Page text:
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One of the issues you touched on was that banks made sub-prime loans and "stated' loans where the borrower did not have to prove sufficient income to pay back the loan. One of the criticisms at the time was driven by the liberal media and stated that banks were "unfairly" NOT loaning to 'poor people' therefore that was discrimination. I remember Jesse Jackson standing on the steps of a big bank bemoaning how banks discriminated against Blacks. So there was considerable liberal pressure brought against the 'big bad banks' over this issue, whereupon they started these practices that led to the crash. Yet you have stated that speculators also abused the liberalization of loan rules and basically abused the system.

Is this a fair reading of what happened, or is this a diversion to the more important points?



posted on Oct, 12 2016 @ 12:41 PM
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originally posted by: schuyler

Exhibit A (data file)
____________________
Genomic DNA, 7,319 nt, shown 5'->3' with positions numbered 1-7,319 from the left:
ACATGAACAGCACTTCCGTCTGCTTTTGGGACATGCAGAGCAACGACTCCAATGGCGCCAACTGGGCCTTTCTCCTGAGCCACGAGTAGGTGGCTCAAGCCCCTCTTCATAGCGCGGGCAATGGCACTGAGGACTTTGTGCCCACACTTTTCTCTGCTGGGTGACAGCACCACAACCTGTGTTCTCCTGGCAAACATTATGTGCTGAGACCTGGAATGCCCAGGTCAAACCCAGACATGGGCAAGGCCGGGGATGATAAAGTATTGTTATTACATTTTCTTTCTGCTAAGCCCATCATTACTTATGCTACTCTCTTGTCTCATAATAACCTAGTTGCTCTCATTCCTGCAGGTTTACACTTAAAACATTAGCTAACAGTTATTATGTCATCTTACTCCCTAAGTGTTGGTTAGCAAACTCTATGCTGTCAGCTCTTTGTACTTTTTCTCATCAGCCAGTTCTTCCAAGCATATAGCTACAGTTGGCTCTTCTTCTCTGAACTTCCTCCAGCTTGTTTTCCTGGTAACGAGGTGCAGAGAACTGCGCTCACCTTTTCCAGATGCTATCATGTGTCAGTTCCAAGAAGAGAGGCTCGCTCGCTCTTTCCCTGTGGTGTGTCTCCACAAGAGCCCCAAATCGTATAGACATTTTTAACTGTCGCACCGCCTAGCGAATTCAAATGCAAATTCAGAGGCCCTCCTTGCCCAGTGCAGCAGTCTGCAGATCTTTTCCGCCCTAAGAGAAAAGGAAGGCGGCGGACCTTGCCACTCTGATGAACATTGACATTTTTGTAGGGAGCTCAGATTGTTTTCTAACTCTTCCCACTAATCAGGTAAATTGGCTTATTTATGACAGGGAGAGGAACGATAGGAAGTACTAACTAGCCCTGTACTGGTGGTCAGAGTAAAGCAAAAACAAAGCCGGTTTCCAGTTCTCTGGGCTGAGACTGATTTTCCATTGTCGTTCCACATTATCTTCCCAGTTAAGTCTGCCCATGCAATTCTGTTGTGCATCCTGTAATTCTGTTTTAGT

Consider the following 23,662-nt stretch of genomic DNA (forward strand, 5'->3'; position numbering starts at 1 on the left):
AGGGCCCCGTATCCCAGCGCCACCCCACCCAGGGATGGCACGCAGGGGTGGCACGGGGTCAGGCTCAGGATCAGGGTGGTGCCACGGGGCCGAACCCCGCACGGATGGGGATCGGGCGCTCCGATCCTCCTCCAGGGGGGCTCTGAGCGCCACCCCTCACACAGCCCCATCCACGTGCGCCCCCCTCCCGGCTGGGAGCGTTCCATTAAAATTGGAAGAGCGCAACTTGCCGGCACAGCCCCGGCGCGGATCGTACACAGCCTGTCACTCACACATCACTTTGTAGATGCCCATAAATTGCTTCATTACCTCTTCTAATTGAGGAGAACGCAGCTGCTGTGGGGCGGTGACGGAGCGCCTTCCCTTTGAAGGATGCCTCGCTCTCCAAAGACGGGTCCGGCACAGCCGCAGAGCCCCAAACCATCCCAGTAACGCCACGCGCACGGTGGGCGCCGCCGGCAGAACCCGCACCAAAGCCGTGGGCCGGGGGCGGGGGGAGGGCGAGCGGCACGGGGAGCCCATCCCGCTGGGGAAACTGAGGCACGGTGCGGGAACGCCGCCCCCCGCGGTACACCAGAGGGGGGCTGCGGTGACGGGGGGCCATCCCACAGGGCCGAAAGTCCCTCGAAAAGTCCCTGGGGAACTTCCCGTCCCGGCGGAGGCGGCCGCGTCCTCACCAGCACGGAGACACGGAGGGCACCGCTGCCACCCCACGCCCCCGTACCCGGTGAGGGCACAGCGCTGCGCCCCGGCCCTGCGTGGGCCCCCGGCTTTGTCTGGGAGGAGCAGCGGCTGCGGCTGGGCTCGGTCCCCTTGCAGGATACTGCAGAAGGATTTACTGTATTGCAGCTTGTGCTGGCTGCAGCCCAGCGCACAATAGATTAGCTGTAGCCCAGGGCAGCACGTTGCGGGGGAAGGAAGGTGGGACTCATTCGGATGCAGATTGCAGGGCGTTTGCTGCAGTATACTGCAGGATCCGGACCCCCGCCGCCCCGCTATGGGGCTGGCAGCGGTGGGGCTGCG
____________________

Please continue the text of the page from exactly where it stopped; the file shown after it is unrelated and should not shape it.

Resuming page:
One of the issues you touched on was that banks made sub-prime loans and "stated' loans where the borrower did not have to prove sufficient income to pay back the loan. One of the criticisms at the time was driven by the liberal media and stated that banks were "unfairly" NOT loaning to 'poor people' therefore that was discrimination. I remember Jesse Jackson standing on the steps of a big bank bemoaning how banks discriminated against Blacks. So there was considerable liberal pressure brought against the 'big bad banks' over this issue, whereupon they started these practices that led to the crash. Yet you have stated that speculators also abused the liberalization of loan rules and basically abused the system.

Is this a fair reading of what happened, or is this a diversion to the more important points?


Exactly. What's funny is that the same thing is happening now. The same politicians are complaining that "underserved" borrowers cannot get loans now.

You connected the dots. "Stated" products had been around a long time. The were primarily used for highly qualified self-employed borrowers. So a guy clearly has the assets to make a large down payment, he is self-employed, and his tax returns really understate his income. These loans always performed well.

The guidelines were stripped back to the point that instead of legitimate borrowers getting the products, the products were used as "affordable" products to bring in Joe Six pack as this is the only way they could qualify. This also opened the door to fraud as it was easy to game the system.

Do a search on "Casey Serin". This guy was the poster child for the housing implosion.

Casey Serin